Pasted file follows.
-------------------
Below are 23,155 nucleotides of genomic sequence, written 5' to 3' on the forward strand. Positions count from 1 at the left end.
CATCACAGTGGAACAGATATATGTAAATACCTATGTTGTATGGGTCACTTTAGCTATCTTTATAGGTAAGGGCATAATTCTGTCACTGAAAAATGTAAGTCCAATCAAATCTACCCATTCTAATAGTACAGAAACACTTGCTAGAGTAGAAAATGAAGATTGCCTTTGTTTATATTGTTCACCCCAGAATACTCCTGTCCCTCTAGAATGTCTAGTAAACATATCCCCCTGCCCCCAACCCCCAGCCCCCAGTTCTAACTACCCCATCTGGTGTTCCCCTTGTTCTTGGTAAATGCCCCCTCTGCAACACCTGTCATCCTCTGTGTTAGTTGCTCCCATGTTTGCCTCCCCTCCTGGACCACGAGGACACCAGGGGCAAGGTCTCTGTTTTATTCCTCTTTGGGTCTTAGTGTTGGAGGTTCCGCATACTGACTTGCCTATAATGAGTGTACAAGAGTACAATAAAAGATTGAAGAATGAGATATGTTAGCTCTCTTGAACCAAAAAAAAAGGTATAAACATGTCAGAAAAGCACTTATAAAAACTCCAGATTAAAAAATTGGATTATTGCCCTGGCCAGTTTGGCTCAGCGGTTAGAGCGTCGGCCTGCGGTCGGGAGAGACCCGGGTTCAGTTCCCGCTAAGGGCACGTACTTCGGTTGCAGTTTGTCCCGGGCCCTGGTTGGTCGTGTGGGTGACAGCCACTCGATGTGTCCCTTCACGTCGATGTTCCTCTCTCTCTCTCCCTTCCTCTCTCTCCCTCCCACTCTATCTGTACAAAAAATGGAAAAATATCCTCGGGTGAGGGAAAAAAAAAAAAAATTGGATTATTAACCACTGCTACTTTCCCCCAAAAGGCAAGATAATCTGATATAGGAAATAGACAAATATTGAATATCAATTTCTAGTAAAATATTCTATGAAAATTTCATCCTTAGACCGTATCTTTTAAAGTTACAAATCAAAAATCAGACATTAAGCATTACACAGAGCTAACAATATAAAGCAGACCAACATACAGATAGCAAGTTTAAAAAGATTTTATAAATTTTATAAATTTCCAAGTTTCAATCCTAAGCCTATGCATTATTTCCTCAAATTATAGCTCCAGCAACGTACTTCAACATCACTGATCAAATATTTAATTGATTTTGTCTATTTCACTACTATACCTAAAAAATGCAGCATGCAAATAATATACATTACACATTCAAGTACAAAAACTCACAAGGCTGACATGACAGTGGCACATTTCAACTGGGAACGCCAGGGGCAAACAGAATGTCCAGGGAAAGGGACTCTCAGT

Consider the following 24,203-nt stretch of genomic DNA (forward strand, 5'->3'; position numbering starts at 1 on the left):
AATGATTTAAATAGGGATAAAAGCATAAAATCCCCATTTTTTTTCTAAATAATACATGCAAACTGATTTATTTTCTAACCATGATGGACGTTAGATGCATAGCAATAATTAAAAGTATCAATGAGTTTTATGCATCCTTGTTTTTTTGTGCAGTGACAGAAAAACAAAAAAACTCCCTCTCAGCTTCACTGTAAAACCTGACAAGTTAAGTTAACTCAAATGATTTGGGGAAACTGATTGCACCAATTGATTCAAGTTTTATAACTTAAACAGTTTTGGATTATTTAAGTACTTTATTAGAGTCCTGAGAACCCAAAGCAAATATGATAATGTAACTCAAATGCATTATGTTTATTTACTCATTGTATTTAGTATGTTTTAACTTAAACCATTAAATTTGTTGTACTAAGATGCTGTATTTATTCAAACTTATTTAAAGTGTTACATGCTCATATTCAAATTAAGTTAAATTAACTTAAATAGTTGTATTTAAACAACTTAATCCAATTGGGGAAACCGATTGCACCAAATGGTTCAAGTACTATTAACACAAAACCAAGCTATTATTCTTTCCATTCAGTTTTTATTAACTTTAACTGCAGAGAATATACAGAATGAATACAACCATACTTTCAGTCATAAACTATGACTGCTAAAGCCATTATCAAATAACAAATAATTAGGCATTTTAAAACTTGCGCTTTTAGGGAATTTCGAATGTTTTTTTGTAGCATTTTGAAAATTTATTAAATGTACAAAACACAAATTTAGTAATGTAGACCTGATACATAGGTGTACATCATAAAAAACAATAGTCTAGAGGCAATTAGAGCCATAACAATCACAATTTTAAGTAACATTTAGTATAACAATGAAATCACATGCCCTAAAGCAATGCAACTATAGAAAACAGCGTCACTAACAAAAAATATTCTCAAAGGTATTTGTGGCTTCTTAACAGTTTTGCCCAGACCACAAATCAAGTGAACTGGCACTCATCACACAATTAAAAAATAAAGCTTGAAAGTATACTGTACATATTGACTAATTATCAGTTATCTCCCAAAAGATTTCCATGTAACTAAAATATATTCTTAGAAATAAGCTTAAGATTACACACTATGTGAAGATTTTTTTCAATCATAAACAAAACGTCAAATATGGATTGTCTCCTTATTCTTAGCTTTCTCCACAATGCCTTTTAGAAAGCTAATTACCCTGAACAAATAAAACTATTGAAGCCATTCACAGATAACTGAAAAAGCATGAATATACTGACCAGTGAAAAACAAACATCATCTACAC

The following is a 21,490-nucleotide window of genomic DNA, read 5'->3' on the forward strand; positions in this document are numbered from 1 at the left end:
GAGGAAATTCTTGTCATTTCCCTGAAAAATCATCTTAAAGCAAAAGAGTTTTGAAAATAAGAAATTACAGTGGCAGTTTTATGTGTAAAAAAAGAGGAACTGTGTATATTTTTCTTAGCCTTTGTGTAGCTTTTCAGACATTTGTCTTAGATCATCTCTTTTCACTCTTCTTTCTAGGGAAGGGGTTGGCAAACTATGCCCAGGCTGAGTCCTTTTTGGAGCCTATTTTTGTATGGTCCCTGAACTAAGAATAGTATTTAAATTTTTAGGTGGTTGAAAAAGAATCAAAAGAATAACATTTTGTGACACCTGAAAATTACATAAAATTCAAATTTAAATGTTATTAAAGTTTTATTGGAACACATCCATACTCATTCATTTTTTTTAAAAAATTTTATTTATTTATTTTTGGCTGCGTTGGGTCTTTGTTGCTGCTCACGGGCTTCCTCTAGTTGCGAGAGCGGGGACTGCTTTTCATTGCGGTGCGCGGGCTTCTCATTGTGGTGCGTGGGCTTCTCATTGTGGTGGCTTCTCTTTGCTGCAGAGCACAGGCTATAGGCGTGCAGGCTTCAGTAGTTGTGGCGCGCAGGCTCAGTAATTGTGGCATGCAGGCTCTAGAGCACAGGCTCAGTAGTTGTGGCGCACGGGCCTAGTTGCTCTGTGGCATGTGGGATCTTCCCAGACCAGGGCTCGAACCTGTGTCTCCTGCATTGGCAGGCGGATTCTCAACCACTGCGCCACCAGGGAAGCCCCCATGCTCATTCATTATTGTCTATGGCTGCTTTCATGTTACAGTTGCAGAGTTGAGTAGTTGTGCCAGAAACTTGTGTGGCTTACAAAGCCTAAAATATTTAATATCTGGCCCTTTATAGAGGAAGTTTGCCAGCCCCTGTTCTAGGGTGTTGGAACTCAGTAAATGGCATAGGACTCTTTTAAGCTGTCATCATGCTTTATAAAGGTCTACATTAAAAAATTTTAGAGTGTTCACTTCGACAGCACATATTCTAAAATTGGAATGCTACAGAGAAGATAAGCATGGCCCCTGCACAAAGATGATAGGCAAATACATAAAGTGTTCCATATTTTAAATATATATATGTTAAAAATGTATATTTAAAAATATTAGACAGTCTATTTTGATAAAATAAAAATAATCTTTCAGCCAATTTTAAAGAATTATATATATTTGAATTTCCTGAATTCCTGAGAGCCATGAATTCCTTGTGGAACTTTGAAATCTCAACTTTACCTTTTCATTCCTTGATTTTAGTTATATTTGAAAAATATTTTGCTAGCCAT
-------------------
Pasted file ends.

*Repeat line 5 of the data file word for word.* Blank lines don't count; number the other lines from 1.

The following is a 21,490-nucleotide window of genomic DNA, read 5'->3' on the forward strand; positions in this document are numbered from 1 at the left end: